Francisco Lindor’s red supergiant replacing Stamets’s black hole is going to help mitigate Cleveland’s extreme offensive troubles, but perhaps equally beneficial will be simple regression to the mean. Regardless of one’s belief in the airball revolution, most would agree that hard-hit fly balls are the batted ball type that most leads to power output. (Whether or not it’s best for the game or the most productive strategy for hitters is a separate issue entirely.) The Indians have hit fly balls with an average exit velocity of 94.0 MPH, which is good for fourth in the Major Leagues, just .4 MPH behind the league-leading St. Louis Cardinals. That’s really great! Or it would be, except the Indians have been in the bottom quartile in slugging percentage on those same fly balls. In other words, despite hitting their fly balls harder than most teams, Cleveland hitters have been producing fewer than runs average runs on them. They’ve run into some tough luck.
xStats aid in further illuminating luck. For instance, based on launch angle and exit velocity, xSLG attempts to measure a “deserved” SLG with no luck. Thus, the teams with wider gaps between SLG and xSLG have had more extreme luck. As you’d expect, the Indians have been the third most unlucky team by this measure, which is quickly becoming an April trend. Last season, the Indians had the least luck in the season’s first month. In 2017, they were in the bottom third.2 It’s this author’s opinion that, based on these stats as well as my own keen observation, the poor luck is weather related, that the brisk Cleveland spring that keeps the ball from traveling and dampens the Indians’ power output. The Indians’ offense has been a snore, but a two-headed beast of Francisco Lindor and regression should do wonders for the remainder of the year, helping it climb out of the cellar at least toward the middle of the MLB pack.
Minor Leaguer(s) of the Week
Batting: This was looking like Steven Kwan’s award to lose until Will Benson* made history on Thursday. The Lake County outfielder became the first minor league player to hit four home runs in a game since the 2014 season when Mike Ford accomplished the feat. Lest any Benson haters jump to conclusions about Ford’s ultimate stagnation as a professional baseball player, other recent minor leaguers to accomplish the feat include J.D. Martinez, Javy Baez, and George Springer.
Runner up: Steven Kwan*
Pitching: I know Minor League numbers don’t necessarily indicate future big-league success, and that it’s still way too early to be looking at individual statistics, and it’s especially way too early to be giving half a hoot about minor-league relief pitching statistics. We both know this and yet I cannot bring myself to ignore these feelings any longer. I think I’m in love with Akron RubberDuck’s relief pitcher James Karinchak*, or at least his performance. Karinchak, 23 years of age, whose delivery has been characterized by FanGraphs prospect analysts Kiley McDaniel and Eric Longenhagen as both “unique” and “over-the-top,” and whose fastball velocity lent its speed to a Jonah Hill film, has achieved a level of supremacy over these few weeks that it can no longer be overlooked. This past week, he faced seven batters; five of them he struck out. The week before that, he faced 11 batters. Nine of them quietly sat back down after seeing or swinging at strike three. Put it all together and James Karinchak has struck out 78% of the batters he has faced! On one hand, 18 plate appearances is not many, not many at all. But on the other hand, one cannot imagine someone without extraordinary stuff being able to strike out such a high percentage of batters in the upper minors. James, if you ever read this, don’t let this get in your head— I could never forgive myself for over-hyping you and derailing such a promising career.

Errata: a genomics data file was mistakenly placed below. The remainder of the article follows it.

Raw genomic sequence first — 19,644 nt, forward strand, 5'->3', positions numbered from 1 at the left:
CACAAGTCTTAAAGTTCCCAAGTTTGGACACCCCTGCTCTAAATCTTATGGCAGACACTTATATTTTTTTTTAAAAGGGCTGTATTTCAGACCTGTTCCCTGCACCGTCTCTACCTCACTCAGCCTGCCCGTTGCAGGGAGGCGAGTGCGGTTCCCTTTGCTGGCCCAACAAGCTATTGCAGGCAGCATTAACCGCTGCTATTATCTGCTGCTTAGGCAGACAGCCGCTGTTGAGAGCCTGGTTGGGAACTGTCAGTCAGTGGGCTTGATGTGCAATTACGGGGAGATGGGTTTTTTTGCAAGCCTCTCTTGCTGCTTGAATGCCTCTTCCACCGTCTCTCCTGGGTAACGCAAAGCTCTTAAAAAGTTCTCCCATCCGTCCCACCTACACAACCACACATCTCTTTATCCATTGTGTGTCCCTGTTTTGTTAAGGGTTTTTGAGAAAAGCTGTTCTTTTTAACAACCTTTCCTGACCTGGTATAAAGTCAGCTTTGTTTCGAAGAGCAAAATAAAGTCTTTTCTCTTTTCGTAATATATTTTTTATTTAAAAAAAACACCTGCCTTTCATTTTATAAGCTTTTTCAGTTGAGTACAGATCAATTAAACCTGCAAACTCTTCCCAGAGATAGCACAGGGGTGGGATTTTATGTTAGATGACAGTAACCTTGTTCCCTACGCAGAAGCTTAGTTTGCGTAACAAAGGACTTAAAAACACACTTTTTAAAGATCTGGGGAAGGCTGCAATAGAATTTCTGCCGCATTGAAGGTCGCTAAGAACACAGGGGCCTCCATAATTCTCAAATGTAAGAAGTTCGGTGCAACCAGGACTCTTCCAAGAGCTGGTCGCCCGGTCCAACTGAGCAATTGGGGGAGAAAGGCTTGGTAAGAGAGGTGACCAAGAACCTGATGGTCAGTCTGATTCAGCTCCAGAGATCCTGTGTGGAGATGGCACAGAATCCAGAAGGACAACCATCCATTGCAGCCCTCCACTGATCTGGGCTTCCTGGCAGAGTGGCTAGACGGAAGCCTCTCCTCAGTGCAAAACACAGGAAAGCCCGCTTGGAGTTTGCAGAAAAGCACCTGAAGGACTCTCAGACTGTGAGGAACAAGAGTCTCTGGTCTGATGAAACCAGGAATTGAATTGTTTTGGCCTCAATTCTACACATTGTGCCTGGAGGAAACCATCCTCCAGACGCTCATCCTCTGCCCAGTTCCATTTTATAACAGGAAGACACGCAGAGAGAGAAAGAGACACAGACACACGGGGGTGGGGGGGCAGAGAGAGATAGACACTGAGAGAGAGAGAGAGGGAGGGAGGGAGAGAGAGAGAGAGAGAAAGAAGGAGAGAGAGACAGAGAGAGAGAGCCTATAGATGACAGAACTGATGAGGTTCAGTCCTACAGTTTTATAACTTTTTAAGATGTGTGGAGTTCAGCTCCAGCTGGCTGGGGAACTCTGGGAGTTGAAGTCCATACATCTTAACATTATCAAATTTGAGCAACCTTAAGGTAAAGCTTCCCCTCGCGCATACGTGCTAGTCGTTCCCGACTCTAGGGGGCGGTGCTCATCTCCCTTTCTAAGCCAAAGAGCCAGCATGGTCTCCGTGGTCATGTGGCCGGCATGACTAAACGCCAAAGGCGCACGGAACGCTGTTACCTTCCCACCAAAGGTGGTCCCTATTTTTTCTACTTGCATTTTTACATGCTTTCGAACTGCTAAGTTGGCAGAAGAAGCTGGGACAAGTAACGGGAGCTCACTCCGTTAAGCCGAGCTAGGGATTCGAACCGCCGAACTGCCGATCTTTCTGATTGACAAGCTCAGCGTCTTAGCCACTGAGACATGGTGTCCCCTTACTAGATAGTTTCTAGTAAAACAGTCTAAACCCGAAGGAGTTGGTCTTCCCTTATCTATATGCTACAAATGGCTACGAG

Runner up: Eli Morgan*
The Look Ahead
After yesterday’s travel day, the Indians will defend their home ballpark against the Atlanta Braves for a three-game weekend set, followed by a two-game set with the lowly Miami Marlins. Finally, the Tribe will host an epic four-game series against their daddies, the Houston Astros.
Have a great weekend, everyone!